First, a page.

Student course evaluations are unloved creatures. But several projects around the country are trying to develop new evaluation forms that more accurately capture how a particular instructor contributes to students' learning. Below are sample questions from four projects:
The IDEA Center's System
a.First, the instructor customizes the form by indicating which of 12 learning objectives were most important to the course. Three examples of what the instructor could evaluate are below:
Scale: M = Minor or no importance. I=Important. E=Essential.
M I E
Gaining factual knowledge (terminology, classifications, methods, trends)
Learning to apply course material (to improve problem-solving, thinking, and decisions)
Developing skill in expressing oneself orally or in writing.
b.Then the students are asked to fill out a 47-item questionnaire. When the surveys are scored, the system automatically places the most weight on the items that correspond to the learning objectives that the instructor deemed "essential."
Describe the frequency of your instructor's teaching procedures, using the following code:
Displayed a personal interest in students and their learning
Stimulated the students to intellectual effort beyond that required by most courses
Provided timely and frequent feedback on tests, reports, projects, etc., to help students improve
Student Assessment of Learning Gains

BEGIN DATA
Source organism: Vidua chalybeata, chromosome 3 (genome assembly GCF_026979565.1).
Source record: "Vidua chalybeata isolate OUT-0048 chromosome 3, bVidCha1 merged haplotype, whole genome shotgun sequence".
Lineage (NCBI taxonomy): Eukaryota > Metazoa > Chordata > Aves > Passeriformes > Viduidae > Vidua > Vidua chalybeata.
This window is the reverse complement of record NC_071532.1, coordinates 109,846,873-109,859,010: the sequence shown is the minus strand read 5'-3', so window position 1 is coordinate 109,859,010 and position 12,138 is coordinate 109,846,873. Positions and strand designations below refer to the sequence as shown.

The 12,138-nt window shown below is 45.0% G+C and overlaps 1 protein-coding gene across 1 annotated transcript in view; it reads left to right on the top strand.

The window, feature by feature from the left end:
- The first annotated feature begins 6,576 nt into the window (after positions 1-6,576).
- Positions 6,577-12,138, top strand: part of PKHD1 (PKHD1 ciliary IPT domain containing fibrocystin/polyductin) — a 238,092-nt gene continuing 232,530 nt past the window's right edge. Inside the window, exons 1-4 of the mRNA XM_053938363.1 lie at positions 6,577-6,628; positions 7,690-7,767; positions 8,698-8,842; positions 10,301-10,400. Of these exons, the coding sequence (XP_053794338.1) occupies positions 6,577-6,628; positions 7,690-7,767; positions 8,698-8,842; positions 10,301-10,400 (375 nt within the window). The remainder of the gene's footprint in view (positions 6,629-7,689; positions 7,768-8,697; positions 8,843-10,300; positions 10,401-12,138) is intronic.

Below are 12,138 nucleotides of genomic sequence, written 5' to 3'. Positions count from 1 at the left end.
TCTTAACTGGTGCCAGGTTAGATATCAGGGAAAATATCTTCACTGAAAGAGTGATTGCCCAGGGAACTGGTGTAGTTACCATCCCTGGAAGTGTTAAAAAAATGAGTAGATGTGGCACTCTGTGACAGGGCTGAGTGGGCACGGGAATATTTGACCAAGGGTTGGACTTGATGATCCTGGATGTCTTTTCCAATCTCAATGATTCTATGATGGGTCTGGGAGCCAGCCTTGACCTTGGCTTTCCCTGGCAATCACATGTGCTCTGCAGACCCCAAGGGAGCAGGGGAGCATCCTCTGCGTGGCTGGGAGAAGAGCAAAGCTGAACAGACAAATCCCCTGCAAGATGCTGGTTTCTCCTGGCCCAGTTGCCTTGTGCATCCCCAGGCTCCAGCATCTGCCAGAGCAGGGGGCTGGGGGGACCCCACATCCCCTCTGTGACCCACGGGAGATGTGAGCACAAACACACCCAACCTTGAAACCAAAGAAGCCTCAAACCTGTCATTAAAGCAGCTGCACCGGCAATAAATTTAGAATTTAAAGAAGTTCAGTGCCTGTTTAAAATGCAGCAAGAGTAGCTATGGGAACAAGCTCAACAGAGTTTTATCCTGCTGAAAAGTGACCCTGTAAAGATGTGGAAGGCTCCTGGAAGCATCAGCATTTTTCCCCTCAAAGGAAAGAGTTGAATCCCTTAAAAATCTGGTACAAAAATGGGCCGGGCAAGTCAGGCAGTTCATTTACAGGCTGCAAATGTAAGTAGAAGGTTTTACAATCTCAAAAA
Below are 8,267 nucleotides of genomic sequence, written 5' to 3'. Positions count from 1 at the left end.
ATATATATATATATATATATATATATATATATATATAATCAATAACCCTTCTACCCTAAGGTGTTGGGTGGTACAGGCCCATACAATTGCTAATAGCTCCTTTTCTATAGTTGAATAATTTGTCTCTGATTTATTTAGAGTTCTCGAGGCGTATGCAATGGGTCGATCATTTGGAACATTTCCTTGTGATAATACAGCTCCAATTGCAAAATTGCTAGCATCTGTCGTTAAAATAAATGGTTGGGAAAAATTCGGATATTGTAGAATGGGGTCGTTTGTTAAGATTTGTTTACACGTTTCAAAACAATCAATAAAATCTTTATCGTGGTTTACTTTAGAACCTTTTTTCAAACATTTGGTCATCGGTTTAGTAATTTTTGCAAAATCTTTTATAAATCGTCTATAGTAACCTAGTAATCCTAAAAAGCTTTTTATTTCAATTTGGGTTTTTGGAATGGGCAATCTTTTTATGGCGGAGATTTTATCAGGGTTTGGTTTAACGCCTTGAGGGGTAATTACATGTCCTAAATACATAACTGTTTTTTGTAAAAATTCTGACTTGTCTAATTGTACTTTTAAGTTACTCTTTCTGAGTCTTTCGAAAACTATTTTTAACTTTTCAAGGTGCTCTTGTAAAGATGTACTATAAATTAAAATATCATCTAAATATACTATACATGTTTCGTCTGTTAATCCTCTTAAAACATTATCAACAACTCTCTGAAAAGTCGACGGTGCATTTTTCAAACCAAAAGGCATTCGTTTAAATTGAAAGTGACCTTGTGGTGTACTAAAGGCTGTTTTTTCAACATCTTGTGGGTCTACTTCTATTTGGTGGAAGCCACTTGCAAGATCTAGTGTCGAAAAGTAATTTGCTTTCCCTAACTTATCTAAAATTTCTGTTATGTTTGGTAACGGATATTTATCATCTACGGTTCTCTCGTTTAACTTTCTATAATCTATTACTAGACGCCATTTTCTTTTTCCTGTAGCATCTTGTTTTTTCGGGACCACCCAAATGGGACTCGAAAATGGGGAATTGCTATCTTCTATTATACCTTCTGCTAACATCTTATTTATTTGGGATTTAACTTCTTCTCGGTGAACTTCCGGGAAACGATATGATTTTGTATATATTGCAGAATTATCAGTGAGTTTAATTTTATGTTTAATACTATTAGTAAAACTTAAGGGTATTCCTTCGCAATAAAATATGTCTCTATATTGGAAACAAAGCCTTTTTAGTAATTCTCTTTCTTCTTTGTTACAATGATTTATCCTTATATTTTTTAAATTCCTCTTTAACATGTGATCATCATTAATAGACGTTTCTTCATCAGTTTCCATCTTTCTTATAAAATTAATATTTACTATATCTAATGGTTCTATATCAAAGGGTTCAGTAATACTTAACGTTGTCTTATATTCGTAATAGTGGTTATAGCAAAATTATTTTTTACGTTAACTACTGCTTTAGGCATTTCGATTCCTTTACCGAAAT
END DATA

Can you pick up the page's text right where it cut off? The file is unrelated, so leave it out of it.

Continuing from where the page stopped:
The SALG is customizable, so the number of questions varies.
How much did each of the following aspects of the class help your learning?
1=Was of no help 2=Helped a little 3=Helped 4=Helped a good deal 5=Helped a great deal
the pace at which we worked
discussions in class
hands-on lab activities
teamwork in labs
Teaching and Learning Quality Instrument
This survey, being tested at Indiana U. at Bloomington, features 40 items, including the following:
Rate your agreement with these statements, according to the following scale:
1=Strongly disagree 2=Disagree 3=Undecided 4=Agree 5=Strongly agree
In this course I solved a variety of authentic problems that were organized from simple to complex.
In this course I was not able to draw upon my past experience or relate it to new things I was learning.
My instructor gave examples and counter-examples of concepts I was expected to learn.
I had opportunities to practice or try out what I learned in this course.
This course was a waste of time and money.
U. of North Texas Student Evaluation of Teaching Effectiveness Form
This is a 28-item survey, which uses a 5-point agree/disagree scale that is identical to the TALQ's, above.
My instructor communicates at a level that I can understand.
My instructor creates an atmosphere in which ideas can be exchanged freely.
My instructor gives assignments that are stimulating to me.